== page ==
Residential solutions in Germany

Where it could make sense to co-locate battery storage with PV is in grids, weak or strong, to maximize the economic value relative to variable energy prices, one example being the self-consumption feed-in tariff. In such an environment, energy management on the premises or in community networks adds value to the PV plant in order to do things like time-shift the mid-day peak power generation. “We are keeping our eye on that, but right now battery costs are significantly higher than the value that would be provided by such an arrangement, and there [are] a number of other barriers to work through,” said SunPower’s Lenox.
Tariff pricing structures or FIT conditions, such as dynamic pricing, or firm capacity requirements, contribute to the attractiveness of storage. A flat rate for energy input into the grid, at any time of day, at any ramp rate and power, won’t enable a return on investment for the customer. “Right now it is difficult to make a business case for placing storage in the home in the U.S., and community segments. However there are several pilots underway,” said A123 Systems’ Campbell.
One country where FITs and conditions are almost aligned is Germany. “Opinions changed in 2009 with the new FIT in Germany. Home-owners could achieve a better profit if they consumed the power they generated. It is now more profitable to enable self-consumption than selling energy back to the utility,” explained Volker Wachenfeld, Executive Vice President, Off-Grid Solutions at SMA.
Vendors such as SolarWorld and Solutronic market battery storage systems as a way to help cut the electricity bill. Based on today’s rates, a homeowner can expect to have cost savings of about 350 euros a year, with a PV plant battery storage package as opposed to “no solar,” according to Uwe Scobel-Freimüller, Solutronic’s director of sales, marketing and administration.

Supply chain and markets

Any new technology in the solar PV sector must be low cost and competitive. It also has to be an integrated solution because there is a whole host of software, electronics, and components that need to be supplied along with the battery for management and interconnection to existing systems. It requires systems integration know-how and supplier R&D contracts.
A123 Systems, which was a pioneer in this respect, has had to provide a lot more than just a battery. It developed techniques for system integration, advanced control systems, and professional services, such as maintenance contracts. It also had to make the business case to the grid operators. Consequently, A123 systems offers not only the physical plant, but also business modeling know-how and experience.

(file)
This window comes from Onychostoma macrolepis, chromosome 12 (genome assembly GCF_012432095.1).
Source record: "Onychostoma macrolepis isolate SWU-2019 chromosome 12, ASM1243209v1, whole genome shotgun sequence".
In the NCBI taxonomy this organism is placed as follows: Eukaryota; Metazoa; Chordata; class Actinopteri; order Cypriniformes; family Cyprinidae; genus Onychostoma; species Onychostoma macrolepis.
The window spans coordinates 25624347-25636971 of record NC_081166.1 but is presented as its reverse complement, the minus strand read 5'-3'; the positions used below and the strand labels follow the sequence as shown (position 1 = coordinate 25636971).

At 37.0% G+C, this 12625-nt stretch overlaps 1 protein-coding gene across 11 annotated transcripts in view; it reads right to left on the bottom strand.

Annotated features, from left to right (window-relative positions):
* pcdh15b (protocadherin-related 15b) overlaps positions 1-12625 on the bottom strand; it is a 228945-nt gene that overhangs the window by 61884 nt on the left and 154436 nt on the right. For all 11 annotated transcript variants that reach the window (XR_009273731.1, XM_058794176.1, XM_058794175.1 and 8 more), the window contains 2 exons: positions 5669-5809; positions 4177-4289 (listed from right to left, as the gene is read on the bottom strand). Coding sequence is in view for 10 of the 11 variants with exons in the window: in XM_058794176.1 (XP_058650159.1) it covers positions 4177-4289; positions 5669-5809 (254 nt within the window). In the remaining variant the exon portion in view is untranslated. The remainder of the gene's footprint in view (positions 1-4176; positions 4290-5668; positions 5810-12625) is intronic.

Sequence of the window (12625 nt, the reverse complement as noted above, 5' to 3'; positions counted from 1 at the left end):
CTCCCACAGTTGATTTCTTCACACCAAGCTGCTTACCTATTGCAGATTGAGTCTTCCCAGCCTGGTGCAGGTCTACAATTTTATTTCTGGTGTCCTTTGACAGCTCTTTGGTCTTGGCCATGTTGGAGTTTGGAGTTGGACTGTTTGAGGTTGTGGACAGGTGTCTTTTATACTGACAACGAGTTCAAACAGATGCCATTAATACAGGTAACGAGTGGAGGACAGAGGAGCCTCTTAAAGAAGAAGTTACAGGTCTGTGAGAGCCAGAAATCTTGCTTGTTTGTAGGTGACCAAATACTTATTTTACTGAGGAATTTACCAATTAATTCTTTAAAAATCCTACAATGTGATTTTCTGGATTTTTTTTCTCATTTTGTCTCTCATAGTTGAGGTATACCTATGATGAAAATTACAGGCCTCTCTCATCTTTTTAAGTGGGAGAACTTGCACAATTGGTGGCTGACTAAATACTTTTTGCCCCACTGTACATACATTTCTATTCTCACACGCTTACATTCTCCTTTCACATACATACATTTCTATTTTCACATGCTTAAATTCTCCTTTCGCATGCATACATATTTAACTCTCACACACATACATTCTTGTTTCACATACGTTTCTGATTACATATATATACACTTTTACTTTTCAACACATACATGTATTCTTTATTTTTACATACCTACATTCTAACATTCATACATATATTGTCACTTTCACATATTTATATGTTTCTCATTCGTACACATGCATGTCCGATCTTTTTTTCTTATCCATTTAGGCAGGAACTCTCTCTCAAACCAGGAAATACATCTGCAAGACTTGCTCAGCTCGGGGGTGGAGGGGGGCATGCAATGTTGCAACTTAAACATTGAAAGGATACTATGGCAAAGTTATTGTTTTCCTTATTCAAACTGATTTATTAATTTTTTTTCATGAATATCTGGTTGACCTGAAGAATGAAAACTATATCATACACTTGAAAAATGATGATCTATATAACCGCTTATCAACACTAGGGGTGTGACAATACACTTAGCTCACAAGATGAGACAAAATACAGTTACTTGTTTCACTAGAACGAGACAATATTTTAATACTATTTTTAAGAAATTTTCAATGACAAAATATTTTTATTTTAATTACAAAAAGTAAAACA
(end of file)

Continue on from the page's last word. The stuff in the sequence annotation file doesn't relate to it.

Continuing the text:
An integrated solution means R&D partnerships. Solutronic co-developed its battery storage solution with EWE subsidiary E3/DC GmbH, a systems integrator, which in turn partnered with the Sanyo business unit for the 5.4 kWh battery technology.
SolarWorld, which confirmed with pv magazine that it has sold about 100 Sunpac systems to-date, partnered with SMA for the inverters and Hoppecke for batteries. SMA in turn has R&D ongoing with several battery vendors, including LG Chem, Dispatch Energy, Sony, and Saft.
For each battery supplier, SMA must perform research and development. “The R&D is not on chemicals, rather it includes the software and how the inverter talks to the battery. You have to understand how to deal correctly with the battery management system,” said Volker Wachenfeld from SMA.
The R&D goal in this respect is to guarantee a long service life of the batteries. “To achieve this, the cells in a battery block have to be balanced periodically, so the available charging or discharging current has to be ‘agreed’ [on] between [the] inverter and battery management system,” explained Wachenfeld.


It looks like battery storage can and will be a part of the solar PV landscape, initially at the edge of the distribution grid in homes and commercial installations, but also in time within the grid itself providing various PV-related services. “We’re still in the time of pilots. Trials and demonstration installations are to be expected over the next two years,” said Bryan Godber, Trojan’s VP of Renewable Energy.
As the supply chains get established and volumes are low, costs are still on the high side for grid-connected residential and commercial markets.
In many ways the situation with lithium battery storage is similar to solar photovoltaics in its early years, particularly the optimism about the path to lower cost and scalable solutions. And everyone reading this knows how surprisingly quickly that trajectory unfolded.